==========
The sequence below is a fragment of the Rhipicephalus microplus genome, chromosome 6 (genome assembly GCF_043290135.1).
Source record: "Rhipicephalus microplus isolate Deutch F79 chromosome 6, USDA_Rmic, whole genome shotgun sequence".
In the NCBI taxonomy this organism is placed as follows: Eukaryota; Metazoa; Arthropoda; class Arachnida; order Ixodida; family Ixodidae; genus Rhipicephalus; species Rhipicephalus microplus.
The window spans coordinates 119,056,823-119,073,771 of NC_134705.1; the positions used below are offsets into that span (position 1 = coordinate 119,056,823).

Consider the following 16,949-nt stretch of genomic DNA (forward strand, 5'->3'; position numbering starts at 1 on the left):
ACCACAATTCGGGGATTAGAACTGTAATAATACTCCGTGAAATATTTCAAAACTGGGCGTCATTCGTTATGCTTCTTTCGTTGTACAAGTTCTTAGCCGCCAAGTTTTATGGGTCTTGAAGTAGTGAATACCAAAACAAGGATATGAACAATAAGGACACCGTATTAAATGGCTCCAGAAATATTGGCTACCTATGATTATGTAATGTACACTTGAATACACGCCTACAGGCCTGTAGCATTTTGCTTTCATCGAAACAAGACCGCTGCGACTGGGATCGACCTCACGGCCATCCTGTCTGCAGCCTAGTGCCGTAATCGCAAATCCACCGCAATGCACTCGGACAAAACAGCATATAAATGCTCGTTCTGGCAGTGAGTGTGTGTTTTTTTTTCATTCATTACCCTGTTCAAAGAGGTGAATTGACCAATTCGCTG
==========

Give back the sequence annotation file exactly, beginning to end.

The sequence below is a fragment of the Rhipicephalus microplus genome, chromosome 6 (genome assembly GCF_043290135.1).
Source record: "Rhipicephalus microplus isolate Deutch F79 chromosome 6, USDA_Rmic, whole genome shotgun sequence".
In the NCBI taxonomy this organism is placed as follows: Eukaryota; Metazoa; Arthropoda; class Arachnida; order Ixodida; family Ixodidae; genus Rhipicephalus; species Rhipicephalus microplus.
The window spans coordinates 119,056,823-119,073,771 of NC_134705.1; the positions used below are offsets into that span (position 1 = coordinate 119,056,823).

Consider the following 16,949-nt stretch of genomic DNA (forward strand, 5'->3'; position numbering starts at 1 on the left):
ACCACAATTCGGGGATTAGAACTGTAATAATACTCCGTGAAATATTTCAAAACTGGGCGTCATTCGTTATGCTTCTTTCGTTGTACAAGTTCTTAGCCGCCAAGTTTTATGGGTCTTGAAGTAGTGAATACCAAAACAAGGATATGAACAATAAGGACACCGTATTAAATGGCTCCAGAAATATTGGCTACCTATGATTATGTAATGTACACTTGAATACACGCCTACAGGCCTGTAGCATTTTGCTTTCATCGAAACAAGACCGCTGCGACTGGGATCGACCTCACGGCCATCCTGTCTGCAGCCTAGTGCCGTAATCGCAAATCCACCGCAATGCACTCGGACAAAACAGCATATAAATGCTCGTTCTGGCAGTGAGTGTGTGTTTTTTTTTCATTCATTACCCTGTTCAAAGAGGTGAATTGACCAATTCGCTG